ACL Live Shot (Second Weekend): Holly Williams

Coming into the family name and legacy

There’s a family resemblance, no?
There’s a family resemblance, no? (by Gary Miller)

Holly Williams debuted at ACL Fest appearance nearly a decade ago, supporting an introductory 2004 album and the high expectations of a legacy flowing from her family name, inherited from grandfather Hank and father Hank Jr. A car crash two years later nearly ended her music career just as it had begun.

Williams’ third album The Highway, not only cements a renewed commitment to music, but also further establishes another branch of sound sprouting from the family tree. Her songs prove more deeply personal and character driven, with a finer polish even as they retain a touch of barbed edge.

Taking the BMI stage in cut-off shorts and knee-high boots, the 32-year-old songwriter opened with new cuts “Railroads” and “Gone Away From Me.” Her gleaming Gibson guitar sought to establish a different lineage of musical influence than the one she was born into, the instrument bearing fresh autographs from Kris Kristofferson, Guy Clark, John Prine, and Jackson Browne.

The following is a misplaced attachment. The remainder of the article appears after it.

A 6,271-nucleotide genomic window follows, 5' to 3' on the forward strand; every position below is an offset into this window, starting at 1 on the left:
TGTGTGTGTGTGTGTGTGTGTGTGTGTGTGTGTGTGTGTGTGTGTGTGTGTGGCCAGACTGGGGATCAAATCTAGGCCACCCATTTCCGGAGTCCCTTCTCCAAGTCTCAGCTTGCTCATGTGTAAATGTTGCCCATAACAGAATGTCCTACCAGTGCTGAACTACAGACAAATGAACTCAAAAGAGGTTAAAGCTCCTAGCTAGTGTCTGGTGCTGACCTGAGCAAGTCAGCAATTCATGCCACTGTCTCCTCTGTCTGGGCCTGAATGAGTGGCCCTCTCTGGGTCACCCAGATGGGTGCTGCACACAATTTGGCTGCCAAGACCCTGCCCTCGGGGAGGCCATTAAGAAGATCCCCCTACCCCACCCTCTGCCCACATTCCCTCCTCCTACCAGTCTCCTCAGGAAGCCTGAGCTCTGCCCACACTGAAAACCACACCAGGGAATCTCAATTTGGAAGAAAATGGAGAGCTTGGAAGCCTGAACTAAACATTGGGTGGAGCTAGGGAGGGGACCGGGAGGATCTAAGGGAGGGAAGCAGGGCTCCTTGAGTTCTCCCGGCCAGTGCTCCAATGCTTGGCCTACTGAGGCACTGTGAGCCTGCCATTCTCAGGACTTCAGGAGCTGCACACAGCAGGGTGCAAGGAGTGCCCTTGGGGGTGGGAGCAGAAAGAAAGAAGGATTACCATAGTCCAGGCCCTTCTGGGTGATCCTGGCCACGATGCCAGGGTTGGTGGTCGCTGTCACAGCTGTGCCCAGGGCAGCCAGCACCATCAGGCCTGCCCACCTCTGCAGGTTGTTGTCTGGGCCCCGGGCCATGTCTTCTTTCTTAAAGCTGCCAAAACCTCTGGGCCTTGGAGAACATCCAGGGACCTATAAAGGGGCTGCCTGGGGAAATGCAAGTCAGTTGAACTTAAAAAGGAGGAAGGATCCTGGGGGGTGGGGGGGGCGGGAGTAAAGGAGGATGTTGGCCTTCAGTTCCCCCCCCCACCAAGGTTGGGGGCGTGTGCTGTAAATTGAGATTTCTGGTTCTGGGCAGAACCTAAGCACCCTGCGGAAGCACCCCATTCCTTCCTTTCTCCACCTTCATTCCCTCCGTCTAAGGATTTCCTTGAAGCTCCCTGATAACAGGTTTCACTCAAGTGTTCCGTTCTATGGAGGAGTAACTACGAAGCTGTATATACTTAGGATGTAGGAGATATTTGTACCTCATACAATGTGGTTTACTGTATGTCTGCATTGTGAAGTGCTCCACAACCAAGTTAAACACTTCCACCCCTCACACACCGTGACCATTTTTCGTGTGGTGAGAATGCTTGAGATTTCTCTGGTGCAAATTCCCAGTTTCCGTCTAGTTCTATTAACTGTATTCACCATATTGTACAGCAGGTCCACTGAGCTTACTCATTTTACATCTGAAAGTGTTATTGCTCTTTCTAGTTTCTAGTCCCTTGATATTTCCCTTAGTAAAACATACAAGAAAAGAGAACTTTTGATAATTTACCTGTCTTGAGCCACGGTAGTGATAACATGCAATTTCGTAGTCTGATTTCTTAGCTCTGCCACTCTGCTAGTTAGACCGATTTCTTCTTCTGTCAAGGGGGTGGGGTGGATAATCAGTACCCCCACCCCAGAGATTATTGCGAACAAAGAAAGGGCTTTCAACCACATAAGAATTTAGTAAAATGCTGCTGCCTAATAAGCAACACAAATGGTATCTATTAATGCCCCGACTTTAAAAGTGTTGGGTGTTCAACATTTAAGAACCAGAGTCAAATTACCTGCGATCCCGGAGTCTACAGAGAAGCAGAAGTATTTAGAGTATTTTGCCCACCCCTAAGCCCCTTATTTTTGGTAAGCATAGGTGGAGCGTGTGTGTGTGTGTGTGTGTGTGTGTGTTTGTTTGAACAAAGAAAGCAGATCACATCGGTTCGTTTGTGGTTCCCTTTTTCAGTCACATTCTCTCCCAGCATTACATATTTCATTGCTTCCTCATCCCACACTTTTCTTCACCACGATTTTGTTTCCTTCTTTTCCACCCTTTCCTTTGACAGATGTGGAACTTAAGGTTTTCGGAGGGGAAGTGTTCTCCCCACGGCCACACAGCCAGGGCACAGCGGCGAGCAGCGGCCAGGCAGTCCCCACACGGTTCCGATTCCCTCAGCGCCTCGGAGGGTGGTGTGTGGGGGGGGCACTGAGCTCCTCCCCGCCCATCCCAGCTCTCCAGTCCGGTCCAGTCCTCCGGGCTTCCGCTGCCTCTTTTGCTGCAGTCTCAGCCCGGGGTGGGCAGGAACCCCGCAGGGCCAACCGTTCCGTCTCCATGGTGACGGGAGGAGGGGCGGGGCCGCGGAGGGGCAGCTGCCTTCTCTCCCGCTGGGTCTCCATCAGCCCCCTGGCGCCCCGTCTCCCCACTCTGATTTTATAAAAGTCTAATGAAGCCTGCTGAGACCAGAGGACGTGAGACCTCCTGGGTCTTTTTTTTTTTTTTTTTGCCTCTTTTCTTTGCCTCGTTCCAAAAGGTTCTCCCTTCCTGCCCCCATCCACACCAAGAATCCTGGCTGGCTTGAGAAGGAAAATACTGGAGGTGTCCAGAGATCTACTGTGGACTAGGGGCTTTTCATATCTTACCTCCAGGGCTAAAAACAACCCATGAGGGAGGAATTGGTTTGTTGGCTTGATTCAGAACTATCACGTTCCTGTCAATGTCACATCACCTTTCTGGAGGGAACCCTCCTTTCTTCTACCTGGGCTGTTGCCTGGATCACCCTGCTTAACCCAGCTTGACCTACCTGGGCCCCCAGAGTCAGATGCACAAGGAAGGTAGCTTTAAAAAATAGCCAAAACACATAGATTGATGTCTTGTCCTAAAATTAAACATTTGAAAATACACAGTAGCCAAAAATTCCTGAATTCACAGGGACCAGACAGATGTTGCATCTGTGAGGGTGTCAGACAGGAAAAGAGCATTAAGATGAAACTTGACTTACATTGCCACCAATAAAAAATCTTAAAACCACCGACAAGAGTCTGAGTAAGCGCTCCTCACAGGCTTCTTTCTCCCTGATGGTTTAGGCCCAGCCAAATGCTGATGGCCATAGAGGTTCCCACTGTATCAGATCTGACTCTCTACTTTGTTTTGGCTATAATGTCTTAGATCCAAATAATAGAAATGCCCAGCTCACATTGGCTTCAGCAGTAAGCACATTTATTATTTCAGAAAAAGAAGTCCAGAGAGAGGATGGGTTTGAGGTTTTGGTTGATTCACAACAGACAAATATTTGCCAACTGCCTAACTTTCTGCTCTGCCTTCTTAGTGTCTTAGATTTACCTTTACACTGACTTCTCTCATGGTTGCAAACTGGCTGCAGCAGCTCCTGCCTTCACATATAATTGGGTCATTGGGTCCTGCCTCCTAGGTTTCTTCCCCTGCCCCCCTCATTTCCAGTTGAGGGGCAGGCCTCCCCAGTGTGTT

Both “Drinkin’” and “The Highway” delivered rousing country anthems, offsetting the emotional pull of “Happy,” “Giving Up,” and “Let You Go,” with her trio that included husband Chris Coleman. Her poignant take on Blaze Foley’s “Clay Pigeons” won local favor even as Prine’s “Angel From Montgomery” faltered. Closer “Waiting on June” demonstrated Williams’ inherent talent as a songwriter.

In another 20 years when her guitar has worn away its polish and the array of scrawled names has faded, it’s easy to imagine that Holly Williams will be equally worthy of them.


For more ACL Fest coverage, see austinchronicle.com/acl. For photo galleries from the fest, see austinchronicle.com/photos.

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KEYWORDS FOR THIS POST

Holly Williams, ACL Fest 2013, Hank Williams, Hank Jr., Jackson Browne, Guy Clark, John Prine, Blaze Foley, Kris Kristofferson

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